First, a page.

Science

Scientists provide new insights into the citric acid cycle

IMAGE: Lydia Steffens and Eugenio Pettinato (University of Münster, left) and Thomas M. Steiner (TUM, right) in the laboratory; the three doctoral students share first authorship of the Nature publication. In…
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Credit: AG Berg/AG Eisenreich

The citric acid cycle is an important metabolic pathway that enables living organisms to generate energy by degrading organic compounds into carbon dioxide (CO?). The first step in the cycle is usually performed by the enzyme citrate synthase, which builds citrate. But, in the absence of oxygen (under anaerobic conditions), some bacteria can perform the reverse cycle: They can build up biomass from CO?. In this so-called reversed citric acid cycle, citrate synthase is replaced by ATP-citrate lyase, which consumes cells’ universal energy carrier ATP (adenosine triphosphate) to cleave citrate instead of forming it. However, a few years ago, a research team led by Ivan Berg (University of Münster) and Wolfgang Eisenreich (Technical University of Munich) discovered that instead of requiring ATP-citrate lyase for the reversed cycle, some anaerobic bacteria can use citrate synthase itself to catalyze citrate cleavage without consuming ATP. Now, the same team found that bacteria using this metabolic pathway (the reversed citric acid cycle through citrate synthase), depend on very high concentrations of both the enzyme and carbon dioxide.

As a comparison, the CO? concentration in air is around 0.04%, but bacteria using this pathway require at least 100 times more than that for their growth. The researchers assume that such CO? concentration-dependent pathways could have been widespread on the primordial earth, since the CO? concentration was high at the time. Therefore, this metabolic pathway may be a relic of early life. The results of the study have been published in the journal Nature (online in advance).

The team studied the anaerobic bacteria Hippea maritima and Desulfurella acetivorans. These organisms live without oxygen in hot springs, where the CO? concentration can be 90% and higher. “It is conceivable that many other organisms use this cycle to bind CO?,” says Ivan Berg. “Our findings are in line with the results of several recent studies highlighting a potential widespread occurrence of this reversed oxidative citric acid cycle.” Nevertheless, many bacteria use the energetically less efficient ATP-dependent reaction for citrate cleavage. “It was mysterious why this ‘expensive’ version of the pathway exists if an energetically much cheaper alternative through the backwards reaction of citrate synthase is feasible. Now we know that this is due to the low CO? concentrations in many environments. The cheap alternative doesn’t work there.” emphasizes Wolfgang Eisenreich.

These findings could also be of interest for biotechnology. With the knowledge that autotrophic organisms using this “backward cycle” depend on the CO? concentration, scientists can apply it to more efficiently convert substrates into value-added products.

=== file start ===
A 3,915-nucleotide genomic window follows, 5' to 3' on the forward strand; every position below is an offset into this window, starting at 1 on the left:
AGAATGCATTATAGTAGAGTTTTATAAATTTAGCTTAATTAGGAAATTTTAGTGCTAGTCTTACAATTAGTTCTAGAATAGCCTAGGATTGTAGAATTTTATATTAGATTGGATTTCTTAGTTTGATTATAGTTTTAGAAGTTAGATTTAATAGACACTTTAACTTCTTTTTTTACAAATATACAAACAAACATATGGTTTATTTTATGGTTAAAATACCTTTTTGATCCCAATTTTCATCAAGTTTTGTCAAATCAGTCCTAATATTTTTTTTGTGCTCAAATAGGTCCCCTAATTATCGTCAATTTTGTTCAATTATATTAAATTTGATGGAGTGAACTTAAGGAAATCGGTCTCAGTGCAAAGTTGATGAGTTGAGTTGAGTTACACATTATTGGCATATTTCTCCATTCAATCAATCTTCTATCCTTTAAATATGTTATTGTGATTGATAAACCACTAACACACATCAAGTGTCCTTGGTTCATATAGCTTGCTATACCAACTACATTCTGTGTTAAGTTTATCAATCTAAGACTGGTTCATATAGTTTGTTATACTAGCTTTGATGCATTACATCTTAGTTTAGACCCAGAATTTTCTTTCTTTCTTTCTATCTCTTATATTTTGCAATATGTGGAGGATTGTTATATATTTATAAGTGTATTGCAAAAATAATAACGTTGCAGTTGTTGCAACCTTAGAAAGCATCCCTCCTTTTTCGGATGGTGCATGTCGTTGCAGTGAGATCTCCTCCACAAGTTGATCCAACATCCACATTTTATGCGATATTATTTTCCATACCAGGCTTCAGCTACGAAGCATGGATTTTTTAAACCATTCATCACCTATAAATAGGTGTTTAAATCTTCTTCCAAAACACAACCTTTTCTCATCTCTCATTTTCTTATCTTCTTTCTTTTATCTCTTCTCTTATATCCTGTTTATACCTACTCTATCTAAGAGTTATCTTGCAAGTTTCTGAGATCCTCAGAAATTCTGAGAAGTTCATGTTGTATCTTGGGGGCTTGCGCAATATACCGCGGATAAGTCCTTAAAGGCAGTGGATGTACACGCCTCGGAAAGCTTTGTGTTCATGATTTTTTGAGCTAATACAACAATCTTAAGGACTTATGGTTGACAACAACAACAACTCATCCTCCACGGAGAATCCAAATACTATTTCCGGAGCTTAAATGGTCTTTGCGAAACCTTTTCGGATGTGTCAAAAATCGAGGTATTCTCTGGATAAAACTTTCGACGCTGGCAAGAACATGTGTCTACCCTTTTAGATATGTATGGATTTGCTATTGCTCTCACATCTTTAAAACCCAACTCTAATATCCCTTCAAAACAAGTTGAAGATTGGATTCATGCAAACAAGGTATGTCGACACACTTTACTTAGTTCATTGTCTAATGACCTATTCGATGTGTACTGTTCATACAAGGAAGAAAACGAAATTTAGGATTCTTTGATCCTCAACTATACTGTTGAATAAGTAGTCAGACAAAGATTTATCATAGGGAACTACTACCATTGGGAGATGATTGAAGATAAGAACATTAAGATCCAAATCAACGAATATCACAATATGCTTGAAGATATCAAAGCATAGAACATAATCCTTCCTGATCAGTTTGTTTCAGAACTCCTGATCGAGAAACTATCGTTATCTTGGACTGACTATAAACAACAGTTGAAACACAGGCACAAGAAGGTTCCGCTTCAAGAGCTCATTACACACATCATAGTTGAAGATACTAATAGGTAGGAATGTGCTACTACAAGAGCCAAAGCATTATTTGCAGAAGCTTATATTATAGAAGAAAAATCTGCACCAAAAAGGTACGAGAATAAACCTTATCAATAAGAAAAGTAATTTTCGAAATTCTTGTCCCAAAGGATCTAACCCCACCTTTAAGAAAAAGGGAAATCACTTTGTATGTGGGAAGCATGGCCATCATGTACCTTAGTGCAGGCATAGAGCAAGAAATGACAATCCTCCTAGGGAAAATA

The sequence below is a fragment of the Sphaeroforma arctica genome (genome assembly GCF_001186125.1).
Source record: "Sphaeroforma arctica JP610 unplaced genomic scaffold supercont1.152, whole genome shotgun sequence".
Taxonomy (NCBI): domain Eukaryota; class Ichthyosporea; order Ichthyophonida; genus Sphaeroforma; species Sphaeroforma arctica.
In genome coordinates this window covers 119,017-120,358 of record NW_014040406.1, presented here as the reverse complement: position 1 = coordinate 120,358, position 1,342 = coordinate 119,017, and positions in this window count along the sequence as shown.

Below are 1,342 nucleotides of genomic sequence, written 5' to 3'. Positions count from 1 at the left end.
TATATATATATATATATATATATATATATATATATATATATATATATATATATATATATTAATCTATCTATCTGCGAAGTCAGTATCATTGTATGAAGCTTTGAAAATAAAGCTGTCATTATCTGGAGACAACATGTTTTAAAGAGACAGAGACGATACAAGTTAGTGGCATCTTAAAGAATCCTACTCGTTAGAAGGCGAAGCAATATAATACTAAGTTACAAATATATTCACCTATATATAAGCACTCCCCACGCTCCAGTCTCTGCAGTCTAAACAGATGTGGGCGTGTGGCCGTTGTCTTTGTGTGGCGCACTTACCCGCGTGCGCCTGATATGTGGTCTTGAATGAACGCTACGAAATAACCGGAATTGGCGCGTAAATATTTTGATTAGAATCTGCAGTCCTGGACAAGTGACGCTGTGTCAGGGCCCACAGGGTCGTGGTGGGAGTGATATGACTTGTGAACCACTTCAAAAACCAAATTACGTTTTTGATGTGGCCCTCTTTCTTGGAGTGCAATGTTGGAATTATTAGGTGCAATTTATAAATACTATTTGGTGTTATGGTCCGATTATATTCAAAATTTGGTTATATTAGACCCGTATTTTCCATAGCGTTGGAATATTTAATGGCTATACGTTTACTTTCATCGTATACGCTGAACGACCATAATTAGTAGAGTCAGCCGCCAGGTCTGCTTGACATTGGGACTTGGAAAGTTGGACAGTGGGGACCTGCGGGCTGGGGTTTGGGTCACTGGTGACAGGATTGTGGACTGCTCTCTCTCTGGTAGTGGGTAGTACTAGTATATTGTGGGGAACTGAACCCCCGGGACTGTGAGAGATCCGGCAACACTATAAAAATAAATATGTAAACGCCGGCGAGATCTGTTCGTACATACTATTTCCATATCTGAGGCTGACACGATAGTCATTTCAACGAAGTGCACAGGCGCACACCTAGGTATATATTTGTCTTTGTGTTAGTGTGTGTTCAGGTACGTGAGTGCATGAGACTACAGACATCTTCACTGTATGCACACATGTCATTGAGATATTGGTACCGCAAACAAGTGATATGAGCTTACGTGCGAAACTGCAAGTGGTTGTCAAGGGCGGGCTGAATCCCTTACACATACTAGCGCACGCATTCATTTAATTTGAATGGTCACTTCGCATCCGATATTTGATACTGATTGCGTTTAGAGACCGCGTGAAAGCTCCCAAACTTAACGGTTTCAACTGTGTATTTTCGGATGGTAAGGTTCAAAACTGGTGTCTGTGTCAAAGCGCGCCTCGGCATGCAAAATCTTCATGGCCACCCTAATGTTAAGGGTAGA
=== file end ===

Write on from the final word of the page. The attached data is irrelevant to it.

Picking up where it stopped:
The results in detail


The scientists wanted to understand what factor determines whether the citric acid cycle runs “forwards” or “backwards” in the bacteria. Cultivating the bacteria under different conditions, they noticed that the growth of these organisms was highly dependent on the CO? concentration in the gas phase. In detail, the high CO? concentration was needed to allow the function of another important enzyme, pyruvate synthase. This enzyme is responsible for assembling acetyl coenzyme A (acetyl-CoA), the product of the “reversed cycle”. The high CO? concentration drives the pyruvate synthase reaction in the direction of carboxylation and the entire cycle backwards, enabling CO? to be converted into biomass. The studied Hippea maritima and Desulfurella acetivorans were able to grow very well at 20% and 40% CO? in the gas phase but only moderately at 5% CO?, and no growth was possible at 2% or 1% CO?. As a control, the scientists studied another autotrophic bacterium Desulfobacter hydrogenophilus, which uses the energetically more expensive ATP-citrate lyase version of the reversed citric acid cycle. In this bacterium, growth was not affected by the CO? concentration.

The “backward cycle” that uses citrate synthase for citrate cleavage cannot be bioinformatically predicted, as it does not have the key enzymes whose presence can be used as a marker for the functioning of the pathway. Therefore, as an identifying feature for bioinformatic analyzes, the scientists used the detected high levels of citrate synthase in these bacteria’s protein cocktail. Using a special analysis tool, the researchers were able to predict the production levels of individual proteins. With this trick, it was possible to predict the functioning of the “backward cycle” for inorganic carbon fixation in many anaerobic bacteria.

The scientists also showed that no gene regulation was necessary for switching from the oxidative (“forward”) to the reductive (“reverse”) direction. “This means that the cells can react very quickly on the availability of the carbon source in the environment” says Ivan Berg. “They use either the reductive direction to fix CO?, if the concentration of CO? is high, or the oxidative direction, if another carbon source is available.”

Methodological notes


The methods used in the study were mass spectrometry and 13C-isotope analyses, enzyme measurements, protein quantification as well as media and amino acid analyses using chromatographic and spectrometric methods (LC/MS or GC/MS). With bioinformatic methods, they examined the occurrence of certain nucleotide base combinations (codons) in order to make predictions about the production of individual proteins.

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